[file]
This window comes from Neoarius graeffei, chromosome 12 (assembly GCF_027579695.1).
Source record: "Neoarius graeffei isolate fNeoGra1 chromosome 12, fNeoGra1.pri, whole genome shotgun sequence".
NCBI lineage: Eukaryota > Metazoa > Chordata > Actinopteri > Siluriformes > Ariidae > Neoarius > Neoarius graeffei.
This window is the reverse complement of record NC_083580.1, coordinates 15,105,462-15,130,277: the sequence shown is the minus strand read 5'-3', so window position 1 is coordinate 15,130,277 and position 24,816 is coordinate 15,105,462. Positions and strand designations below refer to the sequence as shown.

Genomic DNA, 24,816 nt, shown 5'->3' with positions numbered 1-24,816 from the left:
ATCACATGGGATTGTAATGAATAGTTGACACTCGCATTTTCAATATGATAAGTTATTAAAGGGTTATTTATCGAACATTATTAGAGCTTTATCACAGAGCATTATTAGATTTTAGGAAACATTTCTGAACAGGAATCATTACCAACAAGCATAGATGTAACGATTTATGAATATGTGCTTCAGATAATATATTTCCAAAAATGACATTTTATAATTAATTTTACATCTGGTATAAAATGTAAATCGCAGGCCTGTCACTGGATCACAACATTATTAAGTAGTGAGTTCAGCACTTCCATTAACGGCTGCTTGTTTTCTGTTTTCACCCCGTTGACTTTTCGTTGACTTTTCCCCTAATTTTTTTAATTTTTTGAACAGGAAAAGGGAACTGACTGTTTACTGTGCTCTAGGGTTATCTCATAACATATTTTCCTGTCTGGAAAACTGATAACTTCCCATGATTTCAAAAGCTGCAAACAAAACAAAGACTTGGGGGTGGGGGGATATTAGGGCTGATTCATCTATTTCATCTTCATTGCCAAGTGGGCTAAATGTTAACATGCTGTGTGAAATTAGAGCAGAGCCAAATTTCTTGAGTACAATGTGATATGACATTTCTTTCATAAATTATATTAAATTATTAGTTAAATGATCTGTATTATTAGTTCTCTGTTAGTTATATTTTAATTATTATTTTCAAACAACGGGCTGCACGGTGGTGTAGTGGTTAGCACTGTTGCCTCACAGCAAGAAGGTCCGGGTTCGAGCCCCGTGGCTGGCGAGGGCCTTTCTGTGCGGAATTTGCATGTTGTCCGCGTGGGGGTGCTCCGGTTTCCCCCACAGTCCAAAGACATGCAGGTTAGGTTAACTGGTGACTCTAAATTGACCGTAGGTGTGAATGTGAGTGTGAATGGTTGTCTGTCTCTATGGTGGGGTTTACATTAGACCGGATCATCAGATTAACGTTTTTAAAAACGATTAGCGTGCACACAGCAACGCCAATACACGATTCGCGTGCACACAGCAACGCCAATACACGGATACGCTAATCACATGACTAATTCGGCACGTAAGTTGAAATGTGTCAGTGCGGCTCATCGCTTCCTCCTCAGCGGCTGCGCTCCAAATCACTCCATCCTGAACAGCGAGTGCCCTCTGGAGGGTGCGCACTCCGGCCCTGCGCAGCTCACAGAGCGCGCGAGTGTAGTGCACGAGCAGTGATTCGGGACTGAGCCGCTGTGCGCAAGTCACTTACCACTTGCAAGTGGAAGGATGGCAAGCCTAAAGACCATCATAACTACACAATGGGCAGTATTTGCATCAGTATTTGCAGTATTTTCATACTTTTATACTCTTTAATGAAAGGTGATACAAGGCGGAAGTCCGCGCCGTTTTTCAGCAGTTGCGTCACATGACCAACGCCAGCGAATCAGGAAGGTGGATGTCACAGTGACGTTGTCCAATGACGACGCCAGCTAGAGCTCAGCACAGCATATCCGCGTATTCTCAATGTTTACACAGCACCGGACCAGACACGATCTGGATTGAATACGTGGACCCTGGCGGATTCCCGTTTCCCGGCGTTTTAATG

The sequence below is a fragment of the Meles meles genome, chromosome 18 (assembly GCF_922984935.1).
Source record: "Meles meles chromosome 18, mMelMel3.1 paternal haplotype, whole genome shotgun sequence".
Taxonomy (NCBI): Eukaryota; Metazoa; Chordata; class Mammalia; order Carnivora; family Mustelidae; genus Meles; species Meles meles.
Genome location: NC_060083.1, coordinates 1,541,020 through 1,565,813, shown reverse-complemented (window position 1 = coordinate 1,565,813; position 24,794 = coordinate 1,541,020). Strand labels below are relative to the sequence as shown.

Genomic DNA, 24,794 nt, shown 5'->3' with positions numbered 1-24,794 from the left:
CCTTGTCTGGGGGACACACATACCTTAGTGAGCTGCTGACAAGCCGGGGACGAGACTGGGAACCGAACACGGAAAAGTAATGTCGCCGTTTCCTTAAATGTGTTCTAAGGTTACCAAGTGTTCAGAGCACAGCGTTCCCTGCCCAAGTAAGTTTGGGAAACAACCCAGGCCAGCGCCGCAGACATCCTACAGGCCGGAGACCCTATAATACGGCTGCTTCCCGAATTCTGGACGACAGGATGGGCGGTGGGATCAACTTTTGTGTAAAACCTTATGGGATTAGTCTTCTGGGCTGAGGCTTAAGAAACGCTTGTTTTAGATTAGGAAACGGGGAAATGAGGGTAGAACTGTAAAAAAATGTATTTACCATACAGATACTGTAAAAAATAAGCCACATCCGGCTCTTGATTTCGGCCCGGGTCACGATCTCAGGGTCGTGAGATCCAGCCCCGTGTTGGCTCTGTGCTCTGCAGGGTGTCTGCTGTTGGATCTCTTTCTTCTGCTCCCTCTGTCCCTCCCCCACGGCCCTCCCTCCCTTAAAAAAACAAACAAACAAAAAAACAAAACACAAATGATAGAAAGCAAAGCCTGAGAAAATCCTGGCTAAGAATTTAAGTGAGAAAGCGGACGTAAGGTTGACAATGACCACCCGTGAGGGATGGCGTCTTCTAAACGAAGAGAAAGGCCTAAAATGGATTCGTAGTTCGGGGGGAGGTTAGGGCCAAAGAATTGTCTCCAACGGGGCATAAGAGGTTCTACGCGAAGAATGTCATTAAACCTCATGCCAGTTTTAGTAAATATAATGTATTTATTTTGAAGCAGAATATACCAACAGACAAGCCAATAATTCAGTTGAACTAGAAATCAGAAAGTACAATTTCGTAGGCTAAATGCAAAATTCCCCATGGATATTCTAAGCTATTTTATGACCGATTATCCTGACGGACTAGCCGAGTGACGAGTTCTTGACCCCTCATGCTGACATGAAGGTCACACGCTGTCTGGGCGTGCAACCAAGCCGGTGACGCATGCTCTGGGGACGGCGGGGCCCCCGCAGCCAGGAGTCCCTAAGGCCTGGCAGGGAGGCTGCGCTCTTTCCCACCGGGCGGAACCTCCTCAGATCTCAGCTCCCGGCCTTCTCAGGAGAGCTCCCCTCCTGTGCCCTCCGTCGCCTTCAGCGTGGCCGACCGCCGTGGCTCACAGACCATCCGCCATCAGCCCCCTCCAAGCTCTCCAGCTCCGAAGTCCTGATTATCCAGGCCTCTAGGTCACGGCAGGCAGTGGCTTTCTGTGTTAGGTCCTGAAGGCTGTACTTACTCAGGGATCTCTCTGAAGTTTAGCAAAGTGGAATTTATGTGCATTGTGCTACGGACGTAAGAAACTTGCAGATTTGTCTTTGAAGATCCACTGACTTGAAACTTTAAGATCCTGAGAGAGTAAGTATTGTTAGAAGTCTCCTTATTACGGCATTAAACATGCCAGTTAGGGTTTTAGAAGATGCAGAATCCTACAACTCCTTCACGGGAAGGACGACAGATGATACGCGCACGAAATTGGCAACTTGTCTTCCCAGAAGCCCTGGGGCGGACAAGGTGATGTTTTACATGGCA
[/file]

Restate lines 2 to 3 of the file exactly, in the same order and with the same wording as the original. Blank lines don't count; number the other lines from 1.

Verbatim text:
Source record: "Neoarius graeffei isolate fNeoGra1 chromosome 12, fNeoGra1.pri, whole genome shotgun sequence".
NCBI lineage: Eukaryota > Metazoa > Chordata > Actinopteri > Siluriformes > Ariidae > Neoarius > Neoarius graeffei.